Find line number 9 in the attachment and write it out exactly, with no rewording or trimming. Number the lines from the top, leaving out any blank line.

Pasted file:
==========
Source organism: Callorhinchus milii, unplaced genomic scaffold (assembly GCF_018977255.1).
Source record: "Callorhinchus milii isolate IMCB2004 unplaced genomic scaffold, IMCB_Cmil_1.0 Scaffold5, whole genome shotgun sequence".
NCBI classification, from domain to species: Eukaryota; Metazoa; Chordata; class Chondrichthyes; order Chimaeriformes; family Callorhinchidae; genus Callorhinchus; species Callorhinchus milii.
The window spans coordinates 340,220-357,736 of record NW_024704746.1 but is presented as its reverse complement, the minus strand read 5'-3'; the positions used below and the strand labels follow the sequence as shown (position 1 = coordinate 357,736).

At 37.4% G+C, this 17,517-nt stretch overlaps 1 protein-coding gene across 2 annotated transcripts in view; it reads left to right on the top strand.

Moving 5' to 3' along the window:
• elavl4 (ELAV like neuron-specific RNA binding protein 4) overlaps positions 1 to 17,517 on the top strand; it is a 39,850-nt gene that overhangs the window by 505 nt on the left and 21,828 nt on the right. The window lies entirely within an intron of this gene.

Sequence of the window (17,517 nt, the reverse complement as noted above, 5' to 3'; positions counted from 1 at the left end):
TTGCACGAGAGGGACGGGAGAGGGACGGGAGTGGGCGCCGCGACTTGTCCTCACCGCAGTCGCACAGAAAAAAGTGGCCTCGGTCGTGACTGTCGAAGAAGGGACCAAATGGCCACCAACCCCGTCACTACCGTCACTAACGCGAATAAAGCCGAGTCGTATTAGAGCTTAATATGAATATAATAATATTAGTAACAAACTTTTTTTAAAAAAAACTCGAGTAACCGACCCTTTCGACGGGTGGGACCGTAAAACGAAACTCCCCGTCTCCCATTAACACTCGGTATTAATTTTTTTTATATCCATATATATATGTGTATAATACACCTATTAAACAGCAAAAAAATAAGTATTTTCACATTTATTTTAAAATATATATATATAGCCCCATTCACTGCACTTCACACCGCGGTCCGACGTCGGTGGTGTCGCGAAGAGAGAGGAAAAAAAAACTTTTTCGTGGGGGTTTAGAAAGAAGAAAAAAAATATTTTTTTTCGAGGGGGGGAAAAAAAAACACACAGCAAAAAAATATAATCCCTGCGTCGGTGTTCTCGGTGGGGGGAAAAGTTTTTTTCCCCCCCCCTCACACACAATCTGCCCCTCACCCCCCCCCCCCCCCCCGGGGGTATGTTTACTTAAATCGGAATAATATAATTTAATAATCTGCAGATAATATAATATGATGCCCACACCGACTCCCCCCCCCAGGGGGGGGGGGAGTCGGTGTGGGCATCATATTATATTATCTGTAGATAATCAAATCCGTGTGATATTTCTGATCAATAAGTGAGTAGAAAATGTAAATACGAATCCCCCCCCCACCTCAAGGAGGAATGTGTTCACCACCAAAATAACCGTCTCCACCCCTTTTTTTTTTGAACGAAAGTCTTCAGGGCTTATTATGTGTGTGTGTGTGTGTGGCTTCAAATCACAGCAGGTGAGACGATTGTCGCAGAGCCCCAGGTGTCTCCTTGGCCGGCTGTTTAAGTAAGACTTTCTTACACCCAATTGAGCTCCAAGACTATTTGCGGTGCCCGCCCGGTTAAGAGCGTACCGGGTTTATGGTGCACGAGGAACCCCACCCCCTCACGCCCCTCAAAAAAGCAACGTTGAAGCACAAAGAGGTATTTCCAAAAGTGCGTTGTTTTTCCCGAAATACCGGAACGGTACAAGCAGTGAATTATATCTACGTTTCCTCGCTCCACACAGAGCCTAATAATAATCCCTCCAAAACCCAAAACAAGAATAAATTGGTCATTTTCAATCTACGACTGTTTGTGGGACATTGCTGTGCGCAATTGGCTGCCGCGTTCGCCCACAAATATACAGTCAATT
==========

TTGCACGAGAGGGACGGGAGAGGGACGGGAGTGGGCGCCGCGACTTGTCCTCACCGCAGTCGCACAGAAAAAAGTGGCCTCGGTCGTGACTGTCGAAGAAGGGACCAAATGGCCACCAACCCCGTCACTACCGTCACTAACGCGAATAAAGCCGAGTCGTATTAGAGCTTAATATGAATATAATAATATTAGTAACAAACTTTTTTTAAAAAAAACTCGAGTAACCGACCCTTTCGACGGGTGGGACCGTAAAACGAAACTCCCCGTCTCCCATTAACACTCGGTATTAATTTTTTTTATATCCATATATATATGTGTATAATACACCTATTAAACAGCAAAAAAATAAGTATTTTCACATTTATTTTAAAATATATATATATAGCCCCATTCACTGCACTTCACACCGCGGTCCGACGTCGGTGGTGTCGCGAAGAGAGAGGAAAAAAAAACTTTTTCGTGGGGGTTTAGAAAGAAGAAAAAAAATATTTTTTTTCGAGGGGGGGAAAAAAAAACACACAGCAAAAAAATATAATCCCTGCGTCGGTGTTCTCGGTGGGGGGAAAAGTTTTTTTCCCCCCCCCTCACACACAATCTGCCCCTCACCCCCCCCCCCCCCCCCGGGGGTATGTTTACTTAAATCGGAATAATATAATTTAATAATCTGCAGATAATATAATATGATGCCCACACCGACTCCCCCCCCCAGGGGGGGGGGGAGTCGGTGTGGGCATCATATTATATTATCTGTAGATAATCAAATCCGTGTGATATTTCTGATCAATAAGTGAGTAGAAAATGTAAATACGAATCCCCCCCCCACCTCAAGGAGGAATGTGTTCACCACCAAAATAACCGTCTCCACCCCTTTTTTTTTTGAACGAAAGTCTTCAGGGCTTATTATGTGTGTGTGTGTGTGTGGCTTCAAATCACAGCAGGTGAGACGATTGTCGCAGAGCCCCAGGTGTCTCCTTGGCCGGCTGTTTAAGTAAGACTTTCTTACACCCAATTGAGCTCCAAGACTATTTGCGGTGCCCGCCCGGTTAAGAGCGTACCGGGTTTATGGTGCACGAGGAACCCCACCCCCTCACGCCCCTCAAAAAAGCAACGTTGAAGCACAAAGAGGTATTTCCAAAAGTGCGTTGTTTTTCCCGAAATACCGGAACGGTACAAGCAGTGAATTATATCTACGTTTCCTCGCTCCACACAGAGCCTAATAATAATCCCTCCAAAACCCAAAACAAGAATAAATTGGTCATTTTCAATCTACGACTGTTTGTGGGACATTGCTGTGCGCAATTGGCTGCCGCGTTCGCCCACAAATATACAGTCAATT